Generalisability population/s studied in body of evidence are the same as the target population for the guideline population/s studied in the body of evidence are similar to the target population for the guideline population/s studied in body of evidence differ to target population for guideline but it is clinically sensible to apply this evidence to target population3 population/s studied in body of evidence different to target population and hard to judge whether it is sensible to generalise to target population
Applicability directly applicable to Australian healthcare context applicable to Australian healthcare context with few caveats probably applicable to Australian healthcare context with some caveats not applicable to Australian healthcare context
1 Level of evidence determined from level of evidence criteria
2 If there is only one study, rank this component as ‘not applicable’
3 For example results in adults that are clinically sensible to apply children OR psychosocial outcomes for one cancer that may be applicable to patients with another cancer.
** For a recommendation to be graded A or B, the volume and consistency of evidence must also be graded either A or B!

Source: National Health and Medical Research Council. NHMRC levels of evidence and grades for recommendations for developers of guidelines. Canberra: NHMRC; 2009.[1] (https://www.nhmrc.gov.au/_files_nhmrc/file/guidelines/developers/nhmrc_levels_grades_evidence_120423.pdf)


Recommendation grades are indicated below:

Grade of recommendation
Description
A
Body of evidence can be trusted to guide practice
B
Body of evidence can be trusted to guide practice in most situations
C
Body of evidence provides some support for recommendation(s) but care should be taken in its application
D
Body of evidence is weak and recommendation must be applied with caution
PP
(practice point)
Where no good-quality evidence is available but there is consensus among Guideline committee members, consensus-based guidance points are given, these are called "Practice points"

Adapted from: National Health and Medical Research Council. NHMRC levels of evidence and grades for recommendations for developers of guidelines. Canberra: NHMRC; 2009.[1] (https://www.nhmrc.gov.au/_files_nhmrc/file/guidelines/developers/nhmrc_levels_grades_evidence_120423.pdf)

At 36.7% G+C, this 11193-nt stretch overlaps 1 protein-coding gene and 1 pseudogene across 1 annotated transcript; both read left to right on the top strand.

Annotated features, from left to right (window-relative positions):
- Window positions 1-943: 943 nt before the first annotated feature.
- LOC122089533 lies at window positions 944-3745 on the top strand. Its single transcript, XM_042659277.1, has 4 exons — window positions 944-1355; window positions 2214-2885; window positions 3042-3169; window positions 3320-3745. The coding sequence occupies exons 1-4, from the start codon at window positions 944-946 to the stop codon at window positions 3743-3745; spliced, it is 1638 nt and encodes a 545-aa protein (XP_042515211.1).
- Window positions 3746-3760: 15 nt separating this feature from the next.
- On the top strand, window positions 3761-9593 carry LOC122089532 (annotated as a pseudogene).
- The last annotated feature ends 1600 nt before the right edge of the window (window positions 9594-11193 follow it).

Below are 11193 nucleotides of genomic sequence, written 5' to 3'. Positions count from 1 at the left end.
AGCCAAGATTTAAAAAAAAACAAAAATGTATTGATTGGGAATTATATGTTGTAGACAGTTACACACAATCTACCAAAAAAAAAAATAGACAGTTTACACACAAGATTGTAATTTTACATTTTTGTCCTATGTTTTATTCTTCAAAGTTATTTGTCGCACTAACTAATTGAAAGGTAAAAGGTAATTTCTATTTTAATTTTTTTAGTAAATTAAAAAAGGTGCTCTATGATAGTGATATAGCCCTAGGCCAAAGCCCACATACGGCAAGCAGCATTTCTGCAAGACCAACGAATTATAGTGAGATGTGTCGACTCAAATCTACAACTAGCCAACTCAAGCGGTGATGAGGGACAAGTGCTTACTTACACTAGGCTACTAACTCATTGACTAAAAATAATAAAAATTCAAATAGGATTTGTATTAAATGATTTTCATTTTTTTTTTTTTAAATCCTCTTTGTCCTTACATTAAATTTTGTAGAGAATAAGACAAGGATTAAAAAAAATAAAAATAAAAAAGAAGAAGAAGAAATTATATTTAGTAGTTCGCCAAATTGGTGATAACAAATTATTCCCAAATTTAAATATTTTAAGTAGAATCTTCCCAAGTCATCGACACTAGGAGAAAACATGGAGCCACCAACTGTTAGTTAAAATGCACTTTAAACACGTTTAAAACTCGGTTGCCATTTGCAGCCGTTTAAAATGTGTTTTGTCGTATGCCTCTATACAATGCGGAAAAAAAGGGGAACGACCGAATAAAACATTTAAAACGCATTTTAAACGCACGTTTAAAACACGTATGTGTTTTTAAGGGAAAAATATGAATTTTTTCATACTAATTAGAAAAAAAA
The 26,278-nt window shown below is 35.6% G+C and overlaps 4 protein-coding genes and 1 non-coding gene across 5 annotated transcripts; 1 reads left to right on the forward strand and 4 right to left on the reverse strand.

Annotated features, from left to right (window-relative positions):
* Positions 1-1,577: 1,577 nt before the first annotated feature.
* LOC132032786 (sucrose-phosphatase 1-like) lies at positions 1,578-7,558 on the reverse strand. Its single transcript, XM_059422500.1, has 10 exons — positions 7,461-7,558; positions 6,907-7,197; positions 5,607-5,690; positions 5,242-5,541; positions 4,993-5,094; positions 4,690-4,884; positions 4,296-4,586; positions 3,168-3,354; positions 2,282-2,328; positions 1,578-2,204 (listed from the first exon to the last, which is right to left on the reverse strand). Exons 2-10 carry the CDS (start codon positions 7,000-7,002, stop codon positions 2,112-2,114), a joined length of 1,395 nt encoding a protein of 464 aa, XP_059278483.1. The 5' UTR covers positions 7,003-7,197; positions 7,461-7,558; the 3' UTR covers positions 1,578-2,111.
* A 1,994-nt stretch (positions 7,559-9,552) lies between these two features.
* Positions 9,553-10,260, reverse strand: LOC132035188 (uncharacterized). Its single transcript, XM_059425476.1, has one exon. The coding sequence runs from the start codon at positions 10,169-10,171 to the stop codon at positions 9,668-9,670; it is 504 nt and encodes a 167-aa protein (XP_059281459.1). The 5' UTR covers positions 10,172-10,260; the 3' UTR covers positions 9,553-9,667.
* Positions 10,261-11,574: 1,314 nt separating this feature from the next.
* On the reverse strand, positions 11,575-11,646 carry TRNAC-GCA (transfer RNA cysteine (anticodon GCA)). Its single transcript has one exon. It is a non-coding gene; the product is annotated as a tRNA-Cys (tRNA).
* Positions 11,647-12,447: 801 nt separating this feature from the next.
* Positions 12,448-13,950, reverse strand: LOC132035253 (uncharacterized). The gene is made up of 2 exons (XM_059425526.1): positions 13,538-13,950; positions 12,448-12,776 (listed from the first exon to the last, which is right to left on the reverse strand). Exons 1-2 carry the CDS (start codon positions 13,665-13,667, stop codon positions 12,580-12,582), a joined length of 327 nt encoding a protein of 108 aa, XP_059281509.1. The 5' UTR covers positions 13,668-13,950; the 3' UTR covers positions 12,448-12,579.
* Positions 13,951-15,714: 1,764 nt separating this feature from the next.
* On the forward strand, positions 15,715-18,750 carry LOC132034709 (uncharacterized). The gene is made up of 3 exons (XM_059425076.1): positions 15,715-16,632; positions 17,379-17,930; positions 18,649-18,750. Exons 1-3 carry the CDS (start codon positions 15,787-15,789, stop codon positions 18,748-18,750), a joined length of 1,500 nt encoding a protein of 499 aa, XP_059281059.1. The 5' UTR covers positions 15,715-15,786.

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Write the topic

Topic authors were asked to write the content for their guideline question topic using the following format:

  • background
  • review of the evidence
  • evidence summary with levels of evidence and numbered references
  • recommendation(s) and corresponding grade(s)
  • references

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Review of the question topics

The body of evidence and recommendations for each question topic were reviewed by the Guidelines Working Party and final recommendations agreed to, based on the evidence.

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Public consultation

The guidelines was released for public consultation to all interested parties in Australia for the period from 1 May to 31 May 2012. The consultation process involved soliciting public review of the draft guidelines through posting onto the Cancer Council Australia Cancer Guidelines Wiki and alerting professional societies and groups and sponsors via link to the site. All feedback on the draft received during the consultation period in Australia was reviewed by the Guidelines Working Party topic authors. Subsequent changes to the draft were agreed by consensus, based on consideration of the evidence.

References

  1. 1.0 1.1 1.2 National Health and Medical Research Council. NHMRC Australian Guidelines to reduce health risks from drinking alcohol. Commonwealth of Australia: National Health and Medical Research Council; 2009 Jan 1 Abstract available at http://www.nhmrc.gov.au/_files_nhmrc/publications/attachments/ds10-alcohol.pdf.